2008-09 Conference Primers: #3 – ACCPosted by rtmsf on November 8th, 2008
Predicted Order of Finish:
- North Carolina (28-2, 14-2)
- Duke (27-5, 13-3)
- Wake Forest (21-8, 11-5)
- Miami (20-9, 10-6)
- Clemson (20-10, 8-8)
- Virginia Tech (18-12, 8-8)
- Georgia Tech (17-12, 7-9)
- Maryland (17-13, 7-9)
- NC State (15-14, 5-11)
- Boston College (15-15, 4-12)
- Florida State (13-16, 4-12)
- Virginia (11-16, 4-12)
WYN2K. The ACC is still the ACC. I know many still long for the return of the days of nine teams (or even eight), but for better or worse a 12-team ACC is here to say, and it’s still plenty enjoyable. It may not be the absolute best conference in 2008-2009, but it’s dang good, and I have a feeling the majority of college basketball fans would still rather watch Duke play North Carolina play than Louisville play UConn. Everyone agrees UNC is the best team in the country (assuming they’ll have Tyler Hansbrough back sooner rather than later) and Duke is right there in the top five with them. With high expectations and lots of potential, Wake Forest is also making appearances in preseason top 25 rankings, and Miami also came in at #17 in the preseason AP poll. Clemson doesn’t appear to be far behind. I expect all five of those teams to make the NCAA Tournament this season, and I will not be surprised if Virginia Tech, Georgia Tech and Maryland compete for berths as well. If he comes back healthy, Hansbrough (22.8 ppg, 10.2 rpg) is likely to once again be the national player of the year, while Boston College’s Tyrese Rice (21 ppg, 4.9 apg), Miami’s Jack McClinton (17.7 pgg), North Carolina’s Ty Lawson (12.7 ppg, 5.16 apg), and Duke’s Gerald Henderson (12.7 ppg, 31 blocks) are all players to keep an eye on this season. Wake Forest boasts this year’s best recruiting class, led by forward Al-Farouq Aminu, and people will definitely want to keep an eye on Georgia Tech guard Iman Shumpert as well.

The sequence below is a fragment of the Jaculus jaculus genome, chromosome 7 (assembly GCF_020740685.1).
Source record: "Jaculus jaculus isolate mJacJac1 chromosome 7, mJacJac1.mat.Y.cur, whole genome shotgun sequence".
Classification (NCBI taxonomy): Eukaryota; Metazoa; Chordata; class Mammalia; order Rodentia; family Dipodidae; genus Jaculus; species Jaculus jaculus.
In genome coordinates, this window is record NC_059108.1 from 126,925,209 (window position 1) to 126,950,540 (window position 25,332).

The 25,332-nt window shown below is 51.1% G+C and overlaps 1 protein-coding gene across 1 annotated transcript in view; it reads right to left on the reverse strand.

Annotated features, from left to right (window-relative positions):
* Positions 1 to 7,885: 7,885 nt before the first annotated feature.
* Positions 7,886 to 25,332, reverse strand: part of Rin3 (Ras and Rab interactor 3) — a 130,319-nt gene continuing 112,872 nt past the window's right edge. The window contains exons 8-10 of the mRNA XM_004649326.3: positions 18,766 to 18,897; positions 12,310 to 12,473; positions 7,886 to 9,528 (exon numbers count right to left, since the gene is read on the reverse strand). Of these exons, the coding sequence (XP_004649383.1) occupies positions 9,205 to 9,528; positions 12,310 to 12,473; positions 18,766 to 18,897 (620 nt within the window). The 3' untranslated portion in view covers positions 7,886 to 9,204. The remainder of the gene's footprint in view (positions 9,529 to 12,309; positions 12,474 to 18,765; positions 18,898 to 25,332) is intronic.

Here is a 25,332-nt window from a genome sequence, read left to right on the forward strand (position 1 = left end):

Predicted Champion. This isn’t a difficult choice to make this season. There’s little doubt the North Carolina Tar Heels (NCAA #1) are the best team in the ACC this season, and I think just about everyone will be surprised if they don’t win both the regular season and the tournament. Roy Williams has done an excellent job in his time at Carolina, and with both Tyler Hansborough and Ty Lawson deciding to return for another season, the Tar Heels have all five starters from last season back on the floor. No team in the ACC can match the talent, depth, and experience on this Carolina roster. They play fast and score quickly (88.6 ppg, .488 from the field last season) beat teams by the widest margins in the ACC (+16.1), and have an absurdly high rebounding margin (+11 – the closest team was +5). They also led the ACC in assists per game (16.8) and assist/turnover ratio (1.17). They don’t always play the best defense in the conference, but with their offense they don’t need to. It’s going to take an excellent performance for anyone in the ACC to beat them this season.